The house was packed and brimming with expectation
Sunday afternoon, we were presented in our Nation’s capitol by the Washington Performing Arts Society. They are the very definition of a community arts organization. Both the Jazz at Lincoln Center Orchestra and my small groups have been honored to perform under their auspices for close to thirty years.
The house was packed and brimming with expectation. Some heavy hitters were out this afternoon: innovative composer/pianist Darin Atwater, one of our country’s most profound writers, Leon Wieseltier with his 11 year old son Matthew, and my 7th grade teacher, Sr. Lee Ann, whose handwriting I copied and use to this day (just not as good).
Today we’re going to hear from someone who was a running back in high school, has 25 years of experience as a licensed driver of charter buses & oil tanker trucks, did 21 years of honorable service in the US Navy and worked for 5 years as a mortician in the state of Maryland! We call him Big Boss, Mr. Raymond Murphy:
It was early Sunday morning, and while many worshipers were up preparing to attend 8am service and Sunday School, the Jazz at Lincoln Orchestra and Chorale Le Chateau were aboard 4 buses departing the Norfolk, VA, Tidewater area. We were driving to where I grew up, Washington, DC. Today’s concert was performed at the Kennedy Center, originally named the National Cultural Center in 1958, but renamed as an everlasting memorial to President John F. Kennedy in 1971. Well, the Jazz at Lincoln Orchestra and Chorale Le Chateau delivered some good ol’ fashioned back-in-the-day Afro-American culture on the Kennedy Center’s Concert Hall stage this evening.
Wynton Marsalis and Damien Sneed united Jazz and Gospel outside of the typical liturgical environment that many worshipers are familiar with. ‘Processional’ was my favorite movement. The orchestra played a fast shouting beat and the choir was clapping, dancing, co-signing and rocking the house. I mean literally rocking the house. Backstage, I could see the risers the choir members were standing on bouncing and rocking from side to side. The Jazz at Lincoln Orchestra and Chorale Le Chateau were having CHURCH! It reminded me of how we danced and worshipped at Holy Cross under the late Bishop Stella V. Mack.
By the conclusion of this concert, EVERY patron in attendance at some point had joined in with some type of participation. “Abyssinian” jazz and songs of praise were uplifting to people of every culture present in the shell of the Concert Hall.
As the tour manager, I started preparing for this Abyssinian Tour way back in February of this year. I am responsible for planning the day to day operation and movement of the tour from city to city. Planning this tour consisted of locating and reserving 66 hotel rooms in 16 cities, finding a professional bus company to lease 4 comfortable, safe, highway reliable buses, hiring a two person team to drive the equipment truck and multi-tasking with miscellaneous roadwork when required.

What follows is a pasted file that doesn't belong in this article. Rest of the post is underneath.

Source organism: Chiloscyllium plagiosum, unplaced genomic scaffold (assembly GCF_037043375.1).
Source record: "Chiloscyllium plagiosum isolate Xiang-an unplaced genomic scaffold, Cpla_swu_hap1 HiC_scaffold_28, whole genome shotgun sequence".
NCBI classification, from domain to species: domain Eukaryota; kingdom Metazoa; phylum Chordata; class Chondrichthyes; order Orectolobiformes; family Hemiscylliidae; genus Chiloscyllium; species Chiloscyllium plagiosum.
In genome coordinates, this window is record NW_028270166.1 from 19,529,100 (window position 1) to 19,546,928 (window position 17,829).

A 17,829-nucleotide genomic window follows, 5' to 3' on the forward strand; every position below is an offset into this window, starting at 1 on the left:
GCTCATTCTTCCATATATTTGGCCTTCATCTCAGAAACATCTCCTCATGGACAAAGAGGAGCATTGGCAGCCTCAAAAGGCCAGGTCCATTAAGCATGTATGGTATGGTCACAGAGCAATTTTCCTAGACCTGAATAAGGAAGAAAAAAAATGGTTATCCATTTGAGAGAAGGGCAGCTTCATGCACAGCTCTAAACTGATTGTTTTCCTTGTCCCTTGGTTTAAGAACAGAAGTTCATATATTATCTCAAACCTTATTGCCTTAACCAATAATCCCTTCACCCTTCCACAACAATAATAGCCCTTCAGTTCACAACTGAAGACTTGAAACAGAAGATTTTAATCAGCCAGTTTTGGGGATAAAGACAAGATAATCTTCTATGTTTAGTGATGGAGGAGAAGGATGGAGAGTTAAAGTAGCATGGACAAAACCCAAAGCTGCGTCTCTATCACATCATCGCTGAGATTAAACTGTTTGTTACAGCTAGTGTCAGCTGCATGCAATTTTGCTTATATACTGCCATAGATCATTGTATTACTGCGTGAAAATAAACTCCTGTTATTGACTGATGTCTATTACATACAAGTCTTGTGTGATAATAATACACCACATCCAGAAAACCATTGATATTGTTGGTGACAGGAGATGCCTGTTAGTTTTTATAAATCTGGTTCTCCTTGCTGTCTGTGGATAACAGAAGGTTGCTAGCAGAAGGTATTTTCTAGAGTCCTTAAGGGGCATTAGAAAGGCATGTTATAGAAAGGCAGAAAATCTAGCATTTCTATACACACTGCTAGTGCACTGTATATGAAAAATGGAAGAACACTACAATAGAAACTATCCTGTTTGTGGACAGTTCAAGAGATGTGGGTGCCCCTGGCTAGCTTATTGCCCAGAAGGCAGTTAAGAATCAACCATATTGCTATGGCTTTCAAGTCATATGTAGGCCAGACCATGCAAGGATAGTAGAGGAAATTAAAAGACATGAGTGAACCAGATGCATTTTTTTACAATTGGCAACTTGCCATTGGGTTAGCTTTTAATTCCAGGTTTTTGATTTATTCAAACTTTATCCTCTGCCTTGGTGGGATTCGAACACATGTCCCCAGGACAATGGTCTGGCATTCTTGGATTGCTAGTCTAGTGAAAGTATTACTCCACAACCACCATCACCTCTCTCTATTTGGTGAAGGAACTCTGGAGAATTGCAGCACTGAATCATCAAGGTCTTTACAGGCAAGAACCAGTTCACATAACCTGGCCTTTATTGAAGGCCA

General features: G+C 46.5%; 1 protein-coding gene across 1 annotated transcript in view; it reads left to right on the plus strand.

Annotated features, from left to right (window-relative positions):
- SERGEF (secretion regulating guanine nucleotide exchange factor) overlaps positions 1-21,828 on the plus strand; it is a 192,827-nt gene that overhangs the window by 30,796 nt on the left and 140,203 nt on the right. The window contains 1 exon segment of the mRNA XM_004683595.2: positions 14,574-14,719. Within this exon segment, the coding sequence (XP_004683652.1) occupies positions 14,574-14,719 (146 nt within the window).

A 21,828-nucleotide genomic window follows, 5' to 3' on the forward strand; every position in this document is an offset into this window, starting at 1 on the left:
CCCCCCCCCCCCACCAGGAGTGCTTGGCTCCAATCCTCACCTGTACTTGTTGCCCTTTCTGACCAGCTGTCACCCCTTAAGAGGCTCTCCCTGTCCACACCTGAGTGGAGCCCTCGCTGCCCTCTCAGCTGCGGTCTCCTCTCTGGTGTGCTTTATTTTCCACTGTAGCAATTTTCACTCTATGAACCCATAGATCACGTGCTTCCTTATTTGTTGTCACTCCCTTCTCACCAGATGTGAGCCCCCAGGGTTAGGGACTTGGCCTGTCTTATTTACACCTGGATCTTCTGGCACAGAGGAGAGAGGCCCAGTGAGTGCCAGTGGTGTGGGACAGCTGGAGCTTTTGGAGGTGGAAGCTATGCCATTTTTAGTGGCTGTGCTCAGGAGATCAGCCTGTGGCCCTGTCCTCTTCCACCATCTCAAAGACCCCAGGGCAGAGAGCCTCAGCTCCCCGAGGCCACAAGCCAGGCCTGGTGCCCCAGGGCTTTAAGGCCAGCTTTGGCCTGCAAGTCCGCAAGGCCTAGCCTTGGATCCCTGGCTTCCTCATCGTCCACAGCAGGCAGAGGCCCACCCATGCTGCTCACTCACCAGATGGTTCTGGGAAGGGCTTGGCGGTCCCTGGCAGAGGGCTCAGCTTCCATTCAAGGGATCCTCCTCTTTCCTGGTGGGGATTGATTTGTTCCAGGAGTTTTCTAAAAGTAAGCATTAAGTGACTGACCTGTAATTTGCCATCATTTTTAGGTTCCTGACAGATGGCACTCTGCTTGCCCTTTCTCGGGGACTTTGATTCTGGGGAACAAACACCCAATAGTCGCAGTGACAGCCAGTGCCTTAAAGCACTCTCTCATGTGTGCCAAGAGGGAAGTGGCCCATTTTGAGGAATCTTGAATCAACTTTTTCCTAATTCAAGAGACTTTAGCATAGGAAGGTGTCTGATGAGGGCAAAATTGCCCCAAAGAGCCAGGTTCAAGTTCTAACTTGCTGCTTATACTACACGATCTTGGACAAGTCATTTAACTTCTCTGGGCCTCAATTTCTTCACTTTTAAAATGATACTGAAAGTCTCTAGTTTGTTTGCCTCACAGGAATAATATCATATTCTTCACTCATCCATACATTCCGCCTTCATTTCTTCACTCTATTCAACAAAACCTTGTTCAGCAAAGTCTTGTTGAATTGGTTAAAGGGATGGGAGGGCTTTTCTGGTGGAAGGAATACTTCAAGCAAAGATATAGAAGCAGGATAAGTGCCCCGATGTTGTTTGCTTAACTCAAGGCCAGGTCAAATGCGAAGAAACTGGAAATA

I have 100 people to manage on this tour which does and will present some different and unanticipated challenges each and every day. Once the first note is played though, I forget about all of the obstacles we had to overcome preceding the start of show. I am here because I LOVE and ENJOY being the Tour Manager.
It’s 11:23pm and I must go and prepare for an 11am departure to Charlotte, NC. That means 5:30am for me! I would not want to be any other place than here with the Jazz at Lincoln Orchestra and Chorale Le Chateau.
Today is a travel day to Charlotte for the JLCO and Chorale Le Chateau. It also serves as an important day of voice rest for our vocalists. In advance of our performance in Charlotte tomorrow, gospel artist/educator Karla Scott worked with students in the region on September 23. It was a pleasure to partner with Mark Propst, Performing Arts Specialist for the Charlotte-Mecklenburg Schools. Let’s hear from him now:
Good Afternoon All,
I want to “testify” that Karla Scott, guest clinician for the Abyssinian Mass, surpassed my wildest expectations yesterday. She had students at Butler High School and East Mecklenburg High School eating out of the palm of her hand. Immediately upon her arrival at each school, she mesmerized them with her pleasant personality and charismatic charm. Her rapport with high school students was terrific. Instantly, she related to their interests in music, musical styles, and musical performers. Her presentation was very interesting, informative, and engaging. She listened to students sing and explored several movements of Abyssinian Mass, including its history, how it evolved, how it continues to evolve, and general information about jazz and gospel music.
From a curricular standpoint, I appreciated Karla’s flexibility in working with both Ms. Graves and Ms. Heinen, choral music teachers. Everything was presented in a positive, upbeat, reaffirming manner. My hope is that the experience for her was equally as rewarding. I know I certainly enjoyed spending the day with her!
Thank you Todd, Mike, Robert, and Barb so much for the opportunity to have Karla join us for such a great day! Ms. Scott’s North Carolina roots served us all very well. “In that great gettin’ up mornin’, fare thee well, fare thee well!”
Thank you Karla very much! I hope you will stay in touch.
Mark Propst, Performing Arts Specialist
We look forward to more uplifting in the concert hall and the community!